Ten months after a tsunami devastated parts of Japan, some of the island nation’s debris has washed up on North American shores, according to news reports.
On Vancouver Island, B.C., The Sun newspaper reported that wreckage from Japan began appearing this month. "In or around Dec. 5th the first item or two of some consequence was found," Tofino Mayor Perry Schmunk told the newspaper. "Some lumber came ashore that had Japanese export stamps on it."
Two weeks ago, CNN affiliate KIRO in Seattle showed video footage of what it said was debris from the March 11 tsunami - at least 10 Japanese buoys - on the Washington coast. “That’s about as good as the evidence gets for first arrivals,” retired oceanographer Curtis Ebbesmeyer told KIRO.
More reports of mundane Japanese items - such as bottles and toothbrushes - popping up along North American shores are beginning to emerge.
But that’s just the beginning, experts say.
Physicist Michio Kaku said Thursday that it is vital to understand the sheer size of the Japanese debris field in the Pacific Ocean.
“First, you have to understand the size and scope of this problem. The debris field from this Japanese tragedy is the size of the state of California,” he said.
The recent findings have not come without debate. The National Oceanic and Atmospheric Administration has denied that the debris can be definitively traced back to the tsunami. "Fingerprinting it back is challenging," NOAA's Peter Jackson told CBS News.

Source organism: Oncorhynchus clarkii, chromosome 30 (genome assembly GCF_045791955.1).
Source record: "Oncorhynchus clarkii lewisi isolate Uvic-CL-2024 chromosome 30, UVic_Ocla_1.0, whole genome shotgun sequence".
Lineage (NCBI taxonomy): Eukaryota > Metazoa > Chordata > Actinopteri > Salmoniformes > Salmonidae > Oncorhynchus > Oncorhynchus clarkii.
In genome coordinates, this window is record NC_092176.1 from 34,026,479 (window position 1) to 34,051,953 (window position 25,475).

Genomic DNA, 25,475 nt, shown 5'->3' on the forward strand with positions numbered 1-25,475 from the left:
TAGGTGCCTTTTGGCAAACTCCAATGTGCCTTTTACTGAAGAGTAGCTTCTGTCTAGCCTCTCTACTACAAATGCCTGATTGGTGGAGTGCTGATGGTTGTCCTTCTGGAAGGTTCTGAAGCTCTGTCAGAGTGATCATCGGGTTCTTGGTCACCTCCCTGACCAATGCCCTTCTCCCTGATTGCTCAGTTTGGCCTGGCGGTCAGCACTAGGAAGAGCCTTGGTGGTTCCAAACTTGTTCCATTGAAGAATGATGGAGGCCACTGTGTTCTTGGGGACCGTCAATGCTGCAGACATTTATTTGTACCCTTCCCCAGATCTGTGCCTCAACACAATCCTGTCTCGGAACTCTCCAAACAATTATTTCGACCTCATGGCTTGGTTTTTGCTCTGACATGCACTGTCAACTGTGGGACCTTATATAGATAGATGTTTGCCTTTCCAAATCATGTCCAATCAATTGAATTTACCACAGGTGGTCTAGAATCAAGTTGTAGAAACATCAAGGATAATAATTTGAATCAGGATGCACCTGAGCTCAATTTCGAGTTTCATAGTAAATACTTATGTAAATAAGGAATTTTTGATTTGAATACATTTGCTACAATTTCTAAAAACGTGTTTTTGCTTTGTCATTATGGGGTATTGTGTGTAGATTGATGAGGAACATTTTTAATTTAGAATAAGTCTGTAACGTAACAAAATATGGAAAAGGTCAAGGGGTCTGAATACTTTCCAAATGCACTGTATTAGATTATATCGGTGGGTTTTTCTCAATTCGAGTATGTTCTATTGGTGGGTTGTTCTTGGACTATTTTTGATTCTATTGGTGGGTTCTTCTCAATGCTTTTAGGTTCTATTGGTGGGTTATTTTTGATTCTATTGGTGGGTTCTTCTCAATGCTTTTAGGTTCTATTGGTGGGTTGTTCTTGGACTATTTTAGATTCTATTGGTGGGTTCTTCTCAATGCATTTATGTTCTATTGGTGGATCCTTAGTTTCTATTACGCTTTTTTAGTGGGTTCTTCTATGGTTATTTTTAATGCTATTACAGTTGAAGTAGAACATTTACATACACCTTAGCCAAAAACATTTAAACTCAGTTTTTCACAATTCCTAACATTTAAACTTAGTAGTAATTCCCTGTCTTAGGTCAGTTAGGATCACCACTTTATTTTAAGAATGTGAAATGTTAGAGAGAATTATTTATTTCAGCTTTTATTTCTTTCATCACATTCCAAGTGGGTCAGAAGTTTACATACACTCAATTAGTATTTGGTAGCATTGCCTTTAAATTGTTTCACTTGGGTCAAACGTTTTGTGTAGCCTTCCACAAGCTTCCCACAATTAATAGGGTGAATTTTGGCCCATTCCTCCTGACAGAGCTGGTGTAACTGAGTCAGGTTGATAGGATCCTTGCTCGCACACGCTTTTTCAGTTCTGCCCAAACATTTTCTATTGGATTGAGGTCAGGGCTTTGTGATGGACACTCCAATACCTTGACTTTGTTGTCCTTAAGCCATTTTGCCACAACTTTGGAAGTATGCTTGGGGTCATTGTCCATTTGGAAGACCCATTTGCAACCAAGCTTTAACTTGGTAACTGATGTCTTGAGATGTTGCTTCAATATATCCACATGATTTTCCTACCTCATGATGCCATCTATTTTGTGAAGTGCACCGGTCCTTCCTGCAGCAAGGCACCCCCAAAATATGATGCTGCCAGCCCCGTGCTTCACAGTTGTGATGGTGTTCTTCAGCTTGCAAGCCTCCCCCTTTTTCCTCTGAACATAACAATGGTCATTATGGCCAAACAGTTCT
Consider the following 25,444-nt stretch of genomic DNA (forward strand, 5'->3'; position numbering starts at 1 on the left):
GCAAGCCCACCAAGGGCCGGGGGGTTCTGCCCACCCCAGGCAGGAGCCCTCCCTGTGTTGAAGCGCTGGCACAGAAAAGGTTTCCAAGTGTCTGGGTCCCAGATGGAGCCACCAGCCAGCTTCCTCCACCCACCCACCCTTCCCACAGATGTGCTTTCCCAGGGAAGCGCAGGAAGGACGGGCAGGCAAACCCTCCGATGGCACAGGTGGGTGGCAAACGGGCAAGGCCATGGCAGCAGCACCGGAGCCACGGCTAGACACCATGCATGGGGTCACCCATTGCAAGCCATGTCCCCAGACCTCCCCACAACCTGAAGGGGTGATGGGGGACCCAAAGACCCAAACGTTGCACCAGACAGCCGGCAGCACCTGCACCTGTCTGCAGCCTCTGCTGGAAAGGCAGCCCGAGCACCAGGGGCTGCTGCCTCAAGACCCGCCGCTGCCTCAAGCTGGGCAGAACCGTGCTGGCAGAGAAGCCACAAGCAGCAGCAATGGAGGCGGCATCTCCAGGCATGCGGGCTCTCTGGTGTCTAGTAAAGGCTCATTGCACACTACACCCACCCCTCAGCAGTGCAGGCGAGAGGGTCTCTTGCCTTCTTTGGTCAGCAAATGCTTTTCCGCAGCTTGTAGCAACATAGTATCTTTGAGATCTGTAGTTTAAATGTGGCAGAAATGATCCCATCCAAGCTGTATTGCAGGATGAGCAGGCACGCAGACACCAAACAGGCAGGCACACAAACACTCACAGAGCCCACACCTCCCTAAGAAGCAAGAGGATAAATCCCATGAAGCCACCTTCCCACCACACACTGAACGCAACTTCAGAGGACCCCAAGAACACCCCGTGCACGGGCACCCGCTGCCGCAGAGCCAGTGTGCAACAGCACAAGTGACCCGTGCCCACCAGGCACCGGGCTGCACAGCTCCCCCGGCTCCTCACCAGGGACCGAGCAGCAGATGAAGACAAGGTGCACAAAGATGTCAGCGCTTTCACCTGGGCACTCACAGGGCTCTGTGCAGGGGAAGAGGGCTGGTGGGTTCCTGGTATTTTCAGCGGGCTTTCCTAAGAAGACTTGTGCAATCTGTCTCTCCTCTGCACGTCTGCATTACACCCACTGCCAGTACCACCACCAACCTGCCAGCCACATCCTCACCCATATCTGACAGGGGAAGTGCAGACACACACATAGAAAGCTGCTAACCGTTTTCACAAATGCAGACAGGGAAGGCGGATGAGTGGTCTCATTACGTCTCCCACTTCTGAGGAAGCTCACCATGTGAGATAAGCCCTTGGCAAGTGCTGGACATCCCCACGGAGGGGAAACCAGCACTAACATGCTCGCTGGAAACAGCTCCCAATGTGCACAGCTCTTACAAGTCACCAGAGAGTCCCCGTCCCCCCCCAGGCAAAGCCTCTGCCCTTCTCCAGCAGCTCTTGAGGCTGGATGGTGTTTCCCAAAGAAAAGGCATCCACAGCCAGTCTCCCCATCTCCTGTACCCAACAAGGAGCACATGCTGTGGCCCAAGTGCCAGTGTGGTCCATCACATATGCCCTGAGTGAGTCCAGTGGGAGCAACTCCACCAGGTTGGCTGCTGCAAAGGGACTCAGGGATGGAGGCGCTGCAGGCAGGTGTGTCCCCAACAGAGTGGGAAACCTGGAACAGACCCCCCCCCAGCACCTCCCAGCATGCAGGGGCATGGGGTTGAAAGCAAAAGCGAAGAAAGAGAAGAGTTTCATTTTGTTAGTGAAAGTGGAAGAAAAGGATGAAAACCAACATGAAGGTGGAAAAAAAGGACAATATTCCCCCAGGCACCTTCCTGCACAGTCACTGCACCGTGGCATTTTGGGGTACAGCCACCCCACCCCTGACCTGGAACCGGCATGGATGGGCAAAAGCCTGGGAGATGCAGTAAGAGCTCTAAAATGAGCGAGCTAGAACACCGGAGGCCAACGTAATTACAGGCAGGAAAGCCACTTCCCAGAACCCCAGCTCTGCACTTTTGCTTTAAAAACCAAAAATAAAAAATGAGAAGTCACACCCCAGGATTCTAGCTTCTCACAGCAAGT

But scattered news reports along the Pacific coast paint a different picture: A man found seven white Styrofoam floats shaped like 55-gallon drums in late September, Alaskan news station KTVA reported recently. The man sent photos of the floats to Ebbesmeyer, who said they were linked with oyster farms in Japan.
Hawaiian researchers are preparing studies that may allow more precise forecasts of the debris field spawned from the March 11 tsunami.
While the significance of the floating mass has yet to be fully understood by scientists, there is concern about what hazardous materials are out there.
Radioactivity will be of minimal concern despite the damage at the Fukushima Daiichi nuclear plant – “The debris is not that radioactive,” Kaku said - but the worst-case scenario could mean large boats and unmanageable clots of trash ramming into sensitive areas such as coral reefs or blocking navigation routes into Hawaii and along the U.S. West Coast.
"The first problem is hazardous materials, then we have toxic chemicals and also human body parts, sad to say," Kaku said Thursday. "Realize that over 3,700 Japanese are still unaccounted for and are expected to have been washed into the Pacific Ocean."